12 Foods to Boost Bone Health

If you've been diagnosed with osteoporosis you know you need to lots of vital nutrients, like calcium and vitamin D. Turns out breakfast may be the best time to give your bone health a lift. Most of the foods and beverages now fortified with calcium are start-your-day kinds of tastes: Orange juice. Milk. Cereal.

Sure, the USDA puts baked herring at the top of the list of calcium-rich food. But who knows a good recipe for that? And instant chocolate pudding is pretty high on the list -- but is that really the best nutritional advice if you're watching your weight?
So to give you a hand at getting the biggest bang for your calcium buck, WebMD put together 12 calcium-rich foods that are easy to add your diet. Try a splash of one and a pinch of another in your meals. And when you're browsing for new recipes, look for these calcium super-foods as your main ingredient.
October 21, 2017/by nmortho
orthopedic care, albuquerque, nm

Rheumatoid Arthritis and Gum Disease

Research suggests that people who have gum disease and also have a severe form of rheumatoid arthritis benefit from having their dental problems addressed. A study published in the Journal of Periodontology showed that rheumatoid arthritis patients who received conservative treatment for their gum disease had reduced disease activity (as measured by self-assessment of function, number of swollen joints and levels of a blood inflammatory marker, ESR) compared with patients not receiving treatment for their gum disease.
October 18, 2017/by nmortho
New Mexico Orthopaedics Opens New Physical Therapy Location

NMOA Surgeon Leads Team Providing Joint Replacements for Adults Living with Arthritis

Dr. Joshua Carothers, a surgeon with New Mexico Orthopaedic…
October 17, 2017/by nmortho
orthopedic doctors, albuquerque

More & More Young People Are Getting Arthritis: Here’s What You Can Do

Think arthritis only affects the elderly? Think again. By 2030, an estimated 580 million people worldwide, ages 18 and older, will have been diagnosed with the disease. Pretty eye-opening, right?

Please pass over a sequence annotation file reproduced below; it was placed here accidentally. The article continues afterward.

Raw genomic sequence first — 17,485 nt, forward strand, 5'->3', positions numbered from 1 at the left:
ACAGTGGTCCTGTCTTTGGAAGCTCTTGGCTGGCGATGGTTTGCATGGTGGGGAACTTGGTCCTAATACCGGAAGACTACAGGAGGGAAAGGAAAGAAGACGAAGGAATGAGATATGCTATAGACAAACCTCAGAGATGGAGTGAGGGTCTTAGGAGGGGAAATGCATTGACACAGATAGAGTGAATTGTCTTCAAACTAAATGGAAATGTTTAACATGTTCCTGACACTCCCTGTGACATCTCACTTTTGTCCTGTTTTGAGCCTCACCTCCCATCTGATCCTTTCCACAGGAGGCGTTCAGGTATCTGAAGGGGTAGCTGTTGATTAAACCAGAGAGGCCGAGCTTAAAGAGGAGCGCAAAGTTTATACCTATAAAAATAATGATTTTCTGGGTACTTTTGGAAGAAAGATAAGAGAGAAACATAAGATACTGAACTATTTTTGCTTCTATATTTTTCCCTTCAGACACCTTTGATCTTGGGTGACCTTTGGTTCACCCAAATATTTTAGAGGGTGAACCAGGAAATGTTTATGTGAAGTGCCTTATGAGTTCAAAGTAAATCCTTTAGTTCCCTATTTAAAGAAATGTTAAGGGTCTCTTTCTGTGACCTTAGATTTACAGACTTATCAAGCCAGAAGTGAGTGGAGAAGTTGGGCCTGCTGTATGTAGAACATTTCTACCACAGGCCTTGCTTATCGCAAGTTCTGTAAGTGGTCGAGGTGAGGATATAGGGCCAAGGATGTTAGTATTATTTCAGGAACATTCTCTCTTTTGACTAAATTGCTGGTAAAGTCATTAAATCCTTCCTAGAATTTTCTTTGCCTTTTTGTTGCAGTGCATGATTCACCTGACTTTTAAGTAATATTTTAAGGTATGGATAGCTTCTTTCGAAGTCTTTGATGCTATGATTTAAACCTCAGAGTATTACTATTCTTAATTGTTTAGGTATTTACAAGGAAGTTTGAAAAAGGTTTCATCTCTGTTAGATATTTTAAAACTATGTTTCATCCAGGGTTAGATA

Conventional medicine tends to treat arthritis with strong, immune-suppressing medications that temporarily relieve the symptoms of the disease. Unfortunately, I've seen how these medications can also damage your gut and how they fail to truly address the root cause of the issue. This World Arthritis Day, it’s time to make a change. I’m here to tell you that there’s another way—a way that’s designed to address the underlying causes—in order to reduce inflammation without medication. Here’s how:
October 13, 2017/by nmortho
new mexico, orthopedic doctors

Foot pain? New study says look at hip and knee for complete diagnosis

A study by researchers at Hospital for Special Surgery (HSS) and Harvard Medical School suggests new guidelines may be in order for evaluating and treating lower extremity pain. Investigators set out to determine if there was a relation between foot pain and lower extremity joint pain, and they found a significant association between foot pain and knee or hip pain.
October 11, 2017/by nmortho
new mexico, orthopaedics, albuquerque

Osteoporosis: Biology behind age-related bone loss revealed

Researchers have mapped a cell mechanism that plays a key role in age-related bone loss. They suggest that the results not only shed light on the biology of osteoporosis but should also help to develop new drugs to treat the disease.
In the journal PNAS, scientists from both the University of Alabama at Birmingham and Zhejiang University in China explain how a protein called Cbf-beta is important for controlling the rate at which new bone cells replace old ones.
October 4, 2017/by nmortho
best, new mexico, orthopedic doctors, albuquerque

Healing Broken Bones as Quickly as Possible

Fractures, broken bones—you can call it what you wish, they mean the same thing—are among the most common orthopedic problems; about seven million broken bones come to medical attention each year in the United States. The average person in a developed country can expect to sustain two fractures over the course of their lifetime.

Despite what you may have heard, a broken bone is not worse than a fracture, they both mean the same thing.
September 29, 2017/by nmortho
new mexico, orthopaedic clinic, albuquerque

Can You Increase Your Height As An Adult?

Some people are unhappy with their height and wish they could be taller. Unfortunately for most adults, there is not much that can be done to increase height.
After age 18, most tricks to increase height will not work, even with good nutrition and exercise

However, there are ways to appear taller and prevent loss of height, which is common as people age.
September 28, 2017/by nmortho
new mexico, orthopedic doctors, albuquerque

How Do Broken Bones Heal?

A fall, followed by a crack - many people are no stranger to this. Broken bones are painful, but the majority heal very well. The secret lies in stem cells and bone's natural ability to renew itself.